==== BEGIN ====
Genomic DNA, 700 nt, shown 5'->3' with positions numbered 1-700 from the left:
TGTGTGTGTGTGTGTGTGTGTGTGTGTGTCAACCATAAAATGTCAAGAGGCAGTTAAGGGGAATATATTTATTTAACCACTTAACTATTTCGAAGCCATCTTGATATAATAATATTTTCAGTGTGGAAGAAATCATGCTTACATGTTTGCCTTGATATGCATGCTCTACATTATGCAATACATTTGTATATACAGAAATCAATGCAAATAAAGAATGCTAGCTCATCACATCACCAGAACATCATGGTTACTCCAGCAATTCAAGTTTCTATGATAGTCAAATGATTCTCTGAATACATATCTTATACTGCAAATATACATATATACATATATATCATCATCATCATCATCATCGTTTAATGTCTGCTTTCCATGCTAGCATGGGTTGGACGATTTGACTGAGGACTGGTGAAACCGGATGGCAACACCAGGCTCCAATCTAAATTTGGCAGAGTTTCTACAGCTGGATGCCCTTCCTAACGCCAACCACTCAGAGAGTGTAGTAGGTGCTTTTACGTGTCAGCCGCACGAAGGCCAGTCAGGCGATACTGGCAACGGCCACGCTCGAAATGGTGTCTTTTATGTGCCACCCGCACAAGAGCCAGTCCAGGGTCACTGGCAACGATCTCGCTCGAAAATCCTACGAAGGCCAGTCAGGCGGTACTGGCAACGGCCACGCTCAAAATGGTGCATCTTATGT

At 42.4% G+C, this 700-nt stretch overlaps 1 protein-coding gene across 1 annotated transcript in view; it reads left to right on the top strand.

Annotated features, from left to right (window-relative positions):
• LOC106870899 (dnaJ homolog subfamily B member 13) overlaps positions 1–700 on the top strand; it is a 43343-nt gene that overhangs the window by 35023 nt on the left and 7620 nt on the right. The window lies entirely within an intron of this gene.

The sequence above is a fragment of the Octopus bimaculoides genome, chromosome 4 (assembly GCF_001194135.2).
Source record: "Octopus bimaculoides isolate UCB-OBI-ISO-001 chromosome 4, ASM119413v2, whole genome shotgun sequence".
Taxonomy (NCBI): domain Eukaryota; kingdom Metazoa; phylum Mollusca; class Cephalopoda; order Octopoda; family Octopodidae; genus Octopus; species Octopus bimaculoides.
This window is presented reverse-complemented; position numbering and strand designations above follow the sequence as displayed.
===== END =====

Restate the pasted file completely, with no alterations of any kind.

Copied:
Genomic DNA, 700 nt, shown 5'->3' with positions numbered 1-700 from the left:
TGTGTGTGTGTGTGTGTGTGTGTGTGTGTCAACCATAAAATGTCAAGAGGCAGTTAAGGGGAATATATTTATTTAACCACTTAACTATTTCGAAGCCATCTTGATATAATAATATTTTCAGTGTGGAAGAAATCATGCTTACATGTTTGCCTTGATATGCATGCTCTACATTATGCAATACATTTGTATATACAGAAATCAATGCAAATAAAGAATGCTAGCTCATCACATCACCAGAACATCATGGTTACTCCAGCAATTCAAGTTTCTATGATAGTCAAATGATTCTCTGAATACATATCTTATACTGCAAATATACATATATACATATATATCATCATCATCATCATCATCGTTTAATGTCTGCTTTCCATGCTAGCATGGGTTGGACGATTTGACTGAGGACTGGTGAAACCGGATGGCAACACCAGGCTCCAATCTAAATTTGGCAGAGTTTCTACAGCTGGATGCCCTTCCTAACGCCAACCACTCAGAGAGTGTAGTAGGTGCTTTTACGTGTCAGCCGCACGAAGGCCAGTCAGGCGATACTGGCAACGGCCACGCTCGAAATGGTGTCTTTTATGTGCCACCCGCACAAGAGCCAGTCCAGGGTCACTGGCAACGATCTCGCTCGAAAATCCTACGAAGGCCAGTCAGGCGGTACTGGCAACGGCCACGCTCAAAATGGTGCATCTTATGT

At 42.4% G+C, this 700-nt stretch overlaps 1 protein-coding gene across 1 annotated transcript in view; it reads left to right on the top strand.

Annotated features, from left to right (window-relative positions):
• LOC106870899 (dnaJ homolog subfamily B member 13) overlaps positions 1–700 on the top strand; it is a 43343-nt gene that overhangs the window by 35023 nt on the left and 7620 nt on the right. The window lies entirely within an intron of this gene.

The sequence above is a fragment of the Octopus bimaculoides genome, chromosome 4 (assembly GCF_001194135.2).
Source record: "Octopus bimaculoides isolate UCB-OBI-ISO-001 chromosome 4, ASM119413v2, whole genome shotgun sequence".
Taxonomy (NCBI): domain Eukaryota; kingdom Metazoa; phylum Mollusca; class Cephalopoda; order Octopoda; family Octopodidae; genus Octopus; species Octopus bimaculoides.
This window is presented reverse-complemented; position numbering and strand designations above follow the sequence as displayed.